Louis Jack Kaplan ("Lou" to those who knew him) dedicated much of his professional life working on behalf of a world-renowned medical institution barely a block from where he grew up in poverty during the depth of the Great Depression. His work not only dramatically strengthened the Yale Medical School and Yale-New Haven Hospital, but also brought world-class cancer care to the region, and improved the quality of health care services throughout the region. Yet, Lou always made sure never to take credit for his accomplishments, even if he took tremendous pride in their results. Sadly, Lou passed away on January 8 in...
Louis Jack Kaplan ("Lou" to those who knew him) dedicated much of his professional life working on behalf of a world-renowned medical institution barely a block from where he grew up in poverty during the depth of the Great Depression.
His work not only dramatically strengthened the Yale Medical School and Yale-New Haven Hospital, but also brought world-class cancer care to the region, and improved the quality of health care services throughout the region.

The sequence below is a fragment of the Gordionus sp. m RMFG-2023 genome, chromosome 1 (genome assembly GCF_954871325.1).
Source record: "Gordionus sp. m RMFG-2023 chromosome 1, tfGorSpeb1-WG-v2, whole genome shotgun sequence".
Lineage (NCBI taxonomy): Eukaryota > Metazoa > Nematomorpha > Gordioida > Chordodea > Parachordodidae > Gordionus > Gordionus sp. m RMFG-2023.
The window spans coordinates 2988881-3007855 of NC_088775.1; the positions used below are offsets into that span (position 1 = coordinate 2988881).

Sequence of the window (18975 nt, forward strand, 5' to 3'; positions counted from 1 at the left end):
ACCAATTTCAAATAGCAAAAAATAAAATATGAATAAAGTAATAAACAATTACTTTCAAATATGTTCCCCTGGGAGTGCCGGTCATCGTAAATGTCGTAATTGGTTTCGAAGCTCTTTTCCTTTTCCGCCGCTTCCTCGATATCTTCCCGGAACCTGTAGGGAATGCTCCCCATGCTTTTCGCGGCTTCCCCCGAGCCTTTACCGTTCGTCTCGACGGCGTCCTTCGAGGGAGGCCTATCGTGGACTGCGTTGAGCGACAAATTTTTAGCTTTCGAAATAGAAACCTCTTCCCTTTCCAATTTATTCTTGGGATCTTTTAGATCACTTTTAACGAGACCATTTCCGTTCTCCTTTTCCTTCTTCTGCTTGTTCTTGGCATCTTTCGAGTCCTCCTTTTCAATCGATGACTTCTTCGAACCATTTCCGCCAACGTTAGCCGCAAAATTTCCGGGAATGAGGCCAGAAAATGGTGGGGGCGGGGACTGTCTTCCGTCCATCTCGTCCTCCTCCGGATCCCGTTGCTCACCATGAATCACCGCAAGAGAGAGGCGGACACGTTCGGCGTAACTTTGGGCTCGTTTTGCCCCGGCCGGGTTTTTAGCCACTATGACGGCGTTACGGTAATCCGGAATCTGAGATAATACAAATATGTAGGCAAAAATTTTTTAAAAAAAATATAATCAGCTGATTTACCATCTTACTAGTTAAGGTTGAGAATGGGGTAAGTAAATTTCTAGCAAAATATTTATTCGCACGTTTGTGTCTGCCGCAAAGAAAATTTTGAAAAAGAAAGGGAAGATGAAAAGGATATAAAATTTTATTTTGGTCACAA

Yet, Lou always made sure never to take credit for his accomplishments, even if he took tremendous pride in their results.
Sadly, Lou passed away on January 8 in Springfield, VA, after leaving the New Haven area in October with his wife of 65 years, Freda, to be closer to their daughter, Jan. It was the final stop in a life of nearly 97 years that began in Lawrence, MA in 1916.
Lou was the youngest of three brothers who, along with their younger sister, withstood a series of moves during his first ten years because of their father's involvement in many of the labor strikes of the times. Hymie Kaplan was not only forced to move from city to city because of his union activity, but he also ran afoul of the law on occasion because of the gin mill he built in the family bathtub during the Prohibition years. "There were many times we couldn't take a bath because of that thing," Lou always said.
After traveling as far south as Atlantic City, the family landed on Oak Street in New Haven in 1926. Much like today, Oak Street was among the poorest street in New Haven. The three boys shared a bed while their father tried to make money as a pushcart salesman and later operated a vegetable stand on Legion Avenue.